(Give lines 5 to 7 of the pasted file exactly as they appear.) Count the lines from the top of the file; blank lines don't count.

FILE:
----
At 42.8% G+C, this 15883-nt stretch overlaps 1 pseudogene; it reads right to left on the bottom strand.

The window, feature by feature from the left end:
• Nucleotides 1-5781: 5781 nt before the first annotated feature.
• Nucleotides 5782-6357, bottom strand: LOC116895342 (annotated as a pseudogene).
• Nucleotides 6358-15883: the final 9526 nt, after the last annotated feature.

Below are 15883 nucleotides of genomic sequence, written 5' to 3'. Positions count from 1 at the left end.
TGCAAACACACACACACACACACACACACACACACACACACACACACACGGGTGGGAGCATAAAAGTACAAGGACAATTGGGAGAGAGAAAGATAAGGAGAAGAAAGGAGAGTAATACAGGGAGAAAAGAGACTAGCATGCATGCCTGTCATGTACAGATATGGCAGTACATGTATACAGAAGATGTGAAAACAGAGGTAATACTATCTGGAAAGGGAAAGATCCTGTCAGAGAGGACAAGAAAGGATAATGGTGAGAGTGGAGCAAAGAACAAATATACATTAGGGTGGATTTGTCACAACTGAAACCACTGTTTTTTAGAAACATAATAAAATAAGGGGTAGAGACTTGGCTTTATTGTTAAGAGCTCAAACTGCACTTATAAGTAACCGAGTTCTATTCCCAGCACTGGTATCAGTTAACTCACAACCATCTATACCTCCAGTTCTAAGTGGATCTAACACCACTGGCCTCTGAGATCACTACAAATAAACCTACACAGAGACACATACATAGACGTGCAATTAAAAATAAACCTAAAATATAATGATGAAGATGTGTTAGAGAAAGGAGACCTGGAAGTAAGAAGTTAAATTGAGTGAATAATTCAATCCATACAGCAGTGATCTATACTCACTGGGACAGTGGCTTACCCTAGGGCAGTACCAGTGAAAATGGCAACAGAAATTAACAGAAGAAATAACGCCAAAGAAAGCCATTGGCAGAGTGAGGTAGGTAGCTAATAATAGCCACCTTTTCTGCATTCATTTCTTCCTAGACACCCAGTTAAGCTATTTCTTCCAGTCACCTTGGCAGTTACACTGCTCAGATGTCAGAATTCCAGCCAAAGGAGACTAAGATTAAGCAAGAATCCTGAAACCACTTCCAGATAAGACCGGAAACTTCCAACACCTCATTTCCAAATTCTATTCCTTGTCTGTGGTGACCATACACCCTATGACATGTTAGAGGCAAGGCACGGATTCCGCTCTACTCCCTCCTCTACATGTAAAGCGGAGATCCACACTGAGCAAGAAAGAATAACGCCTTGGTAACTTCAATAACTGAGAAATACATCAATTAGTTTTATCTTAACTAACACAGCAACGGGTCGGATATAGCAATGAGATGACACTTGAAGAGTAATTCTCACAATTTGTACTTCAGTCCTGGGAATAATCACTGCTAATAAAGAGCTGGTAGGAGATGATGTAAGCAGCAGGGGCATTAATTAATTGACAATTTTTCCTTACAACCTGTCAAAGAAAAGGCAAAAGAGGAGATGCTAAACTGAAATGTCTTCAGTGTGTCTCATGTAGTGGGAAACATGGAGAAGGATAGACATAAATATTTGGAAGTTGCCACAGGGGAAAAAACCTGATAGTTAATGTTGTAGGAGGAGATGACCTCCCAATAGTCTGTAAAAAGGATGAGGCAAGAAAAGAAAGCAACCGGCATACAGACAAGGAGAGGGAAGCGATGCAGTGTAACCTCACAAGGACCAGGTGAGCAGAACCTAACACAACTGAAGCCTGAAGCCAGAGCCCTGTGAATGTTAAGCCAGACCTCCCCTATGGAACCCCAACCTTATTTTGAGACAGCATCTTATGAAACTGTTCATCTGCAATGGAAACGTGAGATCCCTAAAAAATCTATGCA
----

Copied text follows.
• Nucleotides 6358-15883: the final 9526 nt, after the last annotated feature.

Below are 15883 nucleotides of genomic sequence, written 5' to 3'. Positions count from 1 at the left end.
TGCAAACACACACACACACACACACACACACACACACACACACACACACGGGTGGGAGCATAAAAGTACAAGGACAATTGGGAGAGAGAAAGATAAGGAGAAGAAAGGAGAGTAATACAGGGAGAAAAGAGACTAGCATGCATGCCTGTCATGTACAGATATGGCAGTACATGTATACAGAAGATGTGAAAACAGAGGTAATACTATCTGGAAAGGGAAAGATCCTGTCAGAGAGGACAAGAAAGGATAATGGTGAGAGTGGAGCAAAGAACAAATATACATTAGGGTGGATTTGTCACAACTGAAACCACTGTTTTTTAGAAACATAATAAAATAAGGGGTAGAGACTTGGCTTTATTGTTAAGAGCTCAAACTGCACTTATAAGTAACCGAGTTCTATTCCCAGCACTGGTATCAGTTAACTCACAACCATCTATACCTCCAGTTCTAAGTGGATCTAACACCACTGGCCTCTGAGATCACTACAAATAAACCTACACAGAGACACATACATAGACGTGCAATTAAAAATAAACCTAAAATATAATGATGAAGATGTGTTAGAGAAAGGAGACCTGGAAGTAAGAAGTTAAATTGAGTGAATAATTCAATCCATACAGCAGTGATCTATACTCACTGGGACAGTGGCTTACCCTAGGGCAGTACCAGTGAAAATGGCAACAGAAATTAACAGAAGAAATAACGCCAAAGAAAGCCATTGGCAGAGTGAGGTAGGTAGCTAATAATAGCCACCTTTTCTGCATTCATTTCTTCCTAGACACCCAGTTAAGCTATTTCTTCCAGTCACCTTGGCAGTTACACTGCTCAGATGTCAGAATTCCAGCCAAAGGAGACTAAGATTAAGCAAGAATCCTGAAACCACTTCCAGATAAGACCGGAAACTTCCAACACCTCATTTCCAAATTCTATTCCTTGTCTGTGGTGACCATACACCCTATGACATGTTAGAGGCAAGGCACGGATTCCGCTCTACTCCCTCCTCTACATGTAAAGCGGAGATCCACACTGAGCAAGAAAGAATAACGCCTTGGTAACTTCAATAACTGAGAAATACATCAATTAGTTTTATCTTAACTAACACAGCAACGGGTCGGATATAGCAATGAGATGACACTTGAAGAGTAATTCTCACAATTTGTACTTCAGTCCTGGGAATAATCACTGCTAATAAAGAGCTGGTAGGAGATGATGTAAGCAGCAGGGGCATTAATTAATTGACAATTTTTCCTTACAACCTGTCAAAGAAAAGGCAAAAGAGGAGATGCTAAACTGAAATGTCTTCAGTGTGTCTCATGTAGTGGGAAACATGGAGAAGGATAGACATAAATATTTGGAAGTTGCCACAGGGGAAAAAACCTGATAGTTAATGTTGTAGGAGGAGATGACCTCCCAATAGTCTGTAAAAAGGATGAGGCAAGAAAAGAAAGCAACCGGCATACAGACAAGGAGAGGGAAGCGATGCAGTGTAACCTCACAAGGACCAGGTGAGCAGAACCTAACACAACTGAAGCCTGAAGCCAGAGCCCTGTGAATGTTAAGCCAGACCTCCCCTATGGAACCCCAACCTTATTTTGAGACAGCATCTTATGAAACTGTTCATCTGCAATGGAAACGTGAGATCCCTAAAAAATCTATGCA